In light of (a) the exorbitant salaries curiously paid via Dodgers charities; (b) the almost total lack of income taxes paid by the McCourts; and (c) the McCourts’ habit of using the Dodgers like a personal piggy bank, complete with huge salaries paid to the McCourt children for do-nothing jobs, one should not be too surprised by this news:
A federal grand jury is investigating possible criminal financial misconduct of the Dodgers and related entities during the ownership of Frank and Jamie McCourt, a person familiar with the matter told The Times.
Authorities have requested documents from representatives of each of the McCourts, the person said. The investigation started early last year and appears to be focused on the accounting and propriety of Dodgers spending, the person said.
Hey, second time I get to use the Sad Frank face today. Good times. Well, for us that is. Frank McCourt and his ex-wife are probably in a whole mess of trouble.
The Reds have sent second baseman Scooter Gennett in for an MRI exam after he was forced to make an early departure from Friday’s 6-4 loss to the Brewers. The exact nature of the injury has yet to be reported, but starting pitcher Robert Stephenson said Gennett may have hurt himself after he “rolled weird” while trying to rein in a ground ball. He appeared to be grabbing at his right thigh/groin area immediately afterward and was helped off the field.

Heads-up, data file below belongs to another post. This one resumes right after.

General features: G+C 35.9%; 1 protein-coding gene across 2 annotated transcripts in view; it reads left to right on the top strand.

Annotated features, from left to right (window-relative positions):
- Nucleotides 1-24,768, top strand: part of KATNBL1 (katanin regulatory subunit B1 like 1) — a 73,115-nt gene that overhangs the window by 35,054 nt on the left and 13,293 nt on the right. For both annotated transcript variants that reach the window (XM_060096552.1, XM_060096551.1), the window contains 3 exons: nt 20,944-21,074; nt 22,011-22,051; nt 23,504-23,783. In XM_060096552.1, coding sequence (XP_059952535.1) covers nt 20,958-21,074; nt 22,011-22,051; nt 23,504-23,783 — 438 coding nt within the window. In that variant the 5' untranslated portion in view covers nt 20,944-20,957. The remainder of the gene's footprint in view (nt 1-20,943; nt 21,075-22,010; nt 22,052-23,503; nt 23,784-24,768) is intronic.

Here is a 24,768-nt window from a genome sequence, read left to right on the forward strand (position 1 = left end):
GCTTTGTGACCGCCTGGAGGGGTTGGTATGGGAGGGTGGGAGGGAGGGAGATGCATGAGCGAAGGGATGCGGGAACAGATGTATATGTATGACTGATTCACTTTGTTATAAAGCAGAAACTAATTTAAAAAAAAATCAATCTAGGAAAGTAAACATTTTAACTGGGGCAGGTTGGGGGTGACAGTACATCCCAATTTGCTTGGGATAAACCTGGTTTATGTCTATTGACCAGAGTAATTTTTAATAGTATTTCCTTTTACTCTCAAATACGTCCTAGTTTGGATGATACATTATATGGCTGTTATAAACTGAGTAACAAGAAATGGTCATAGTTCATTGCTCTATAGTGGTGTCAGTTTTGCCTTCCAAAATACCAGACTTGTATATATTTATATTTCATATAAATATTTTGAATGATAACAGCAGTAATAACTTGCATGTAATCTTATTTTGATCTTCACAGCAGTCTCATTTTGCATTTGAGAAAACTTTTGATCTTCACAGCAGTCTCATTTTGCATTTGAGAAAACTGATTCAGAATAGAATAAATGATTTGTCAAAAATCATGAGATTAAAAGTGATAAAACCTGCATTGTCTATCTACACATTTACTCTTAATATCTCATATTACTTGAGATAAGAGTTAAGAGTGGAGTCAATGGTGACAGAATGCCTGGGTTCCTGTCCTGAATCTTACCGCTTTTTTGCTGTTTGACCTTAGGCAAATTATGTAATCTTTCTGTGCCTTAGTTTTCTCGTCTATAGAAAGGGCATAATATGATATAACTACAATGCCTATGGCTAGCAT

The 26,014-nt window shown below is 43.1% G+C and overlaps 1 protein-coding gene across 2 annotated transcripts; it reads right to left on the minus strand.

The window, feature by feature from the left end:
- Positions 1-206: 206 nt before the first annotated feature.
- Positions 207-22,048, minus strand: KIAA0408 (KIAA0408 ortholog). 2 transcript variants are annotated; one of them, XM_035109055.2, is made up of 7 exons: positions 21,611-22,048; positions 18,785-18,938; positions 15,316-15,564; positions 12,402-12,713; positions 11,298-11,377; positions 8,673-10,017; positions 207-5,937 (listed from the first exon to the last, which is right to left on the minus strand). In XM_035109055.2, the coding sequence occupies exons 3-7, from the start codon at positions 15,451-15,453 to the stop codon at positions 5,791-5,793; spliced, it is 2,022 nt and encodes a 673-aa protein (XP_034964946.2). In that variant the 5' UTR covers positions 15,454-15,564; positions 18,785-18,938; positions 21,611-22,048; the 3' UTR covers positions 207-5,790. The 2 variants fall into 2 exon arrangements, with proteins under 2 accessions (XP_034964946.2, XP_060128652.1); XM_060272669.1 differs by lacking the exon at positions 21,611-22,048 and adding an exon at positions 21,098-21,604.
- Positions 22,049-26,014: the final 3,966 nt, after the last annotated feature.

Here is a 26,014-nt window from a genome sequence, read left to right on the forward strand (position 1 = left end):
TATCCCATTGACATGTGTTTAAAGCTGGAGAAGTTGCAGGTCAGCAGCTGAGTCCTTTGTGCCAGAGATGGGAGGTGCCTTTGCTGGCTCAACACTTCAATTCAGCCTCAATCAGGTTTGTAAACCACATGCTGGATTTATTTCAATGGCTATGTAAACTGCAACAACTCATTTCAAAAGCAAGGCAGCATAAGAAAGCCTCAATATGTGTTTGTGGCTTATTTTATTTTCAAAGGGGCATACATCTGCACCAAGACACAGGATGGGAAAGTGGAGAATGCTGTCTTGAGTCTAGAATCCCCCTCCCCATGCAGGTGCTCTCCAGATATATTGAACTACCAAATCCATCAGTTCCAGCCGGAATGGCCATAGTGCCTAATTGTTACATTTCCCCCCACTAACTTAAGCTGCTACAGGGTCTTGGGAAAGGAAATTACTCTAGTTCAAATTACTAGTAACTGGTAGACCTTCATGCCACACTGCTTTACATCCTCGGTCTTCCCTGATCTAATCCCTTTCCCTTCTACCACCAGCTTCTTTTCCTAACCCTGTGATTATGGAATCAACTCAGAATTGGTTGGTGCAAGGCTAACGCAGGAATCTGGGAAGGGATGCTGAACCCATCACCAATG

Following the incident, the 28-year-old was swiftly replaced by veteran infielder Carlos Rivero, who went hitless as he finished out the game. Though Gennett went 0-for-1 in his lone at-bat on Friday, he’s been tearing through the Cactus League competition this spring with a .351/.405/.486 batting line in 42 plate appearances so far.
The extent of Gennett’s injuries have not been disclosed — and may still be unknown to the team as well — but any significant setback would undoubtedly throw a wrench in the Reds’ plans this season, as he was the presumed starter at the keystone after turning in his first All-Star worthy performance in 2018. Although they have a promising alternative in top infield/outfield prospect Nick Senzel, the 23-year-old has not seen any time at second base this year and was recently reassigned to Triple-A Louisville to start the 2019 season.